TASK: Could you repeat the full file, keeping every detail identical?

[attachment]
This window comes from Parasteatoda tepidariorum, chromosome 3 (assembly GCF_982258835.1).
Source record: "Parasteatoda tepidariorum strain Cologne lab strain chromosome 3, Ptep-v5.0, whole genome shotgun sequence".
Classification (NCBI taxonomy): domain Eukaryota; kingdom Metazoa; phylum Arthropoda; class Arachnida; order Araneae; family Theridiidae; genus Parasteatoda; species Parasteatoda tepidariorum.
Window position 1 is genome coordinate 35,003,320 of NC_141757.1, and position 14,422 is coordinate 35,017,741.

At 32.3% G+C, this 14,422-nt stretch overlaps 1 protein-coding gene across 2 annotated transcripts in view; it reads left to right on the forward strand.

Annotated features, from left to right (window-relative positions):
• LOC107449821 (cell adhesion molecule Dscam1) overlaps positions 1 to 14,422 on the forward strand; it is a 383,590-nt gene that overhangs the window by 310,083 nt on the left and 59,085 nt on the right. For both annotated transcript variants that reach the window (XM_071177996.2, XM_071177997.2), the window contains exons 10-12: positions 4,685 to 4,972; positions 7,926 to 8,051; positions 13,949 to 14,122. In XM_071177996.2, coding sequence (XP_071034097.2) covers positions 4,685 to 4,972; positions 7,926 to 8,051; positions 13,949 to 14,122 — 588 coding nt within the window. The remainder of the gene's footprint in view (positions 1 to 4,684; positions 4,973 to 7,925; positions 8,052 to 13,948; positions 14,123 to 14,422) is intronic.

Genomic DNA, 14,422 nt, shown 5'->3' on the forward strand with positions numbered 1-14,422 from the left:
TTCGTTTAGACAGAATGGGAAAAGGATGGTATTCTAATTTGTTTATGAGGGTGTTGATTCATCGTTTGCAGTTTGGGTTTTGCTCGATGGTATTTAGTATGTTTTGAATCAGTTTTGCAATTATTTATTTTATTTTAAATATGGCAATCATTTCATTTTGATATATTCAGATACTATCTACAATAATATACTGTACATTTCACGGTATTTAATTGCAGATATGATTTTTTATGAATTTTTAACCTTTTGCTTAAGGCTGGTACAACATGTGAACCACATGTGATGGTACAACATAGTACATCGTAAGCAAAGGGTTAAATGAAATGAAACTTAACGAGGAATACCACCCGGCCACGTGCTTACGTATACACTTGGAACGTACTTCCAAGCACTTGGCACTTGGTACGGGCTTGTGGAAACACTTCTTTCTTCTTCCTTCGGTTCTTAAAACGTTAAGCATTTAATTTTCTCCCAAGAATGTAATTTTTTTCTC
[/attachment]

This window comes from Parasteatoda tepidariorum, chromosome 3 (assembly GCF_982258835.1).
Source record: "Parasteatoda tepidariorum strain Cologne lab strain chromosome 3, Ptep-v5.0, whole genome shotgun sequence".
Classification (NCBI taxonomy): domain Eukaryota; kingdom Metazoa; phylum Arthropoda; class Arachnida; order Araneae; family Theridiidae; genus Parasteatoda; species Parasteatoda tepidariorum.
Window position 1 is genome coordinate 35,003,320 of NC_141757.1, and position 14,422 is coordinate 35,017,741.

At 32.3% G+C, this 14,422-nt stretch overlaps 1 protein-coding gene across 2 annotated transcripts in view; it reads left to right on the forward strand.

Annotated features, from left to right (window-relative positions):
• LOC107449821 (cell adhesion molecule Dscam1) overlaps positions 1 to 14,422 on the forward strand; it is a 383,590-nt gene that overhangs the window by 310,083 nt on the left and 59,085 nt on the right. For both annotated transcript variants that reach the window (XM_071177996.2, XM_071177997.2), the window contains exons 10-12: positions 4,685 to 4,972; positions 7,926 to 8,051; positions 13,949 to 14,122. In XM_071177996.2, coding sequence (XP_071034097.2) covers positions 4,685 to 4,972; positions 7,926 to 8,051; positions 13,949 to 14,122 — 588 coding nt within the window. The remainder of the gene's footprint in view (positions 1 to 4,684; positions 4,973 to 7,925; positions 8,052 to 13,948; positions 14,123 to 14,422) is intronic.

Genomic DNA, 14,422 nt, shown 5'->3' on the forward strand with positions numbered 1-14,422 from the left:
TTCGTTTAGACAGAATGGGAAAAGGATGGTATTCTAATTTGTTTATGAGGGTGTTGATTCATCGTTTGCAGTTTGGGTTTTGCTCGATGGTATTTAGTATGTTTTGAATCAGTTTTGCAATTATTTATTTTATTTTAAATATGGCAATCATTTCATTTTGATATATTCAGATACTATCTACAATAATATACTGTACATTTCACGGTATTTAATTGCAGATATGATTTTTTATGAATTTTTAACCTTTTGCTTAAGGCTGGTACAACATGTGAACCACATGTGATGGTACAACATAGTACATCGTAAGCAAAGGGTTAAATGAAATGAAACTTAACGAGGAATACCACCCGGCCACGTGCTTACGTATACACTTGGAACGTACTTCCAAGCACTTGGCACTTGGTACGGGCTTGTGGAAACACTTCTTTCTTCTTCCTTCGGTTCTTAAAACGTTAAGCATTTAATTTTCTCCCAAGAATGTAATTTTTTTCTC